Jess is a Quantity Surveyor who is helping to inspire others to consider a career in Construction. In today’s Focus On Careers article, Jess tells us what it’s really like. Read on…

When you are considering your career options, you think “what am I good at?” and that’s often a difficult question to answer, especially the first time you think about it. Then someone suggests a career in Construction and you think, “I don’t want to get dirty, I’m not very strong, I’m not good at Maths and I think it’ll be boring”. But the reality is things aren’t always as they seem.

I have been working in Engineering and Construction for over 8 years now and I would say that I rarely get dirty, I’m not stronger than the average, I’m alright at Maths – and Construction is anything but boring! Construction is a fantastic industry, with some really great projects coming up nationally as well as in the Bristol and Bath region and there are a lot of different roles – so if you are interested in literally leaving your mark on the world this really could be the career for you.

What is a QS?

A Quantity Surveyor is a commercial role within the Built Environment (Construction and Engineering) and is a pretty varied job. Day to day, my role can involve estimating and tendering – which is where we calculate the cost of our company building a specific project, in the case of my job its buildings but it can be railways, roads, bridges, houses etc we then add on some extra money to cover overheads (things like my wages) and profit before submitting to the client.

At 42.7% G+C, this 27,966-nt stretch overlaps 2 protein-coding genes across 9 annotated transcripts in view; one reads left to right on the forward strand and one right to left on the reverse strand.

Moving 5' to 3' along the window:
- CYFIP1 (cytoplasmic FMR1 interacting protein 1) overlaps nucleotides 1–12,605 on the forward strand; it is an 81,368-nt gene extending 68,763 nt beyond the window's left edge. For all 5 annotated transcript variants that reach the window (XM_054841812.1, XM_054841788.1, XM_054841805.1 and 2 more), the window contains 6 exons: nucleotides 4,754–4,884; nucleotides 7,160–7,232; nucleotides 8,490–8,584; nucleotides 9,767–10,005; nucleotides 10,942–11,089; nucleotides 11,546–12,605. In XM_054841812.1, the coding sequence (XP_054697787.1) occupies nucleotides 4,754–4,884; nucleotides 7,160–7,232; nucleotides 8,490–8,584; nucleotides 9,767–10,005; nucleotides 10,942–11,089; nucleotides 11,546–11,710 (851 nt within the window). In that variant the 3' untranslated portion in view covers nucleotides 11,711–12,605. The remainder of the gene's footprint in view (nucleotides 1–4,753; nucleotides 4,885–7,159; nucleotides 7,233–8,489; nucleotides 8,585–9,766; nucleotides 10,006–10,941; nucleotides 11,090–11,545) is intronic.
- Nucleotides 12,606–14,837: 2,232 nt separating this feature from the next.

I also carry out supplier selection and procurement (buying), which involves dealing with our suppliers, getting quotes and choosing the most suitable ones to carry out the work. Once selected I will issue contracts to them. I also carry out valuations to submit to our clients and make subcontractor payments monthly. In addition to this, I do some forecasting and other reports so that the management team can see how my projects are progressing and whether they are making sufficient profits.

It is a varied job and I work with several teams in the business such as commercial (who deal with finances, contracts etc), operations (who make the projects happen – Project Managers, Construction managers) and finance. I also work with our supply chain and with our clients. I am based on site so I travel quite a lot and days can be long but I like this as it means my week is varied and there is never a dull moment!

What do I like about working in Construction?

I like Construction because I like to see the whole process and usually, as the QS, you get to be involved in the entire process – depending on the size of the project. From estimating the cost to settling the final account and everything in between, but mostly it is that you can be part of some very exciting and impressive projects that you can show people.

Personally I have worked on projects that include the new Blackfriars Station, a new telecoms network on the entire UK rail network, new operating theatre buildings in Kings College Hospital, new theatres and intensive care units at Countess of Chester Hospital, a brand new hospital in Morocco, Dubai and Saudi Arabia, and new Data Centres in the South of England.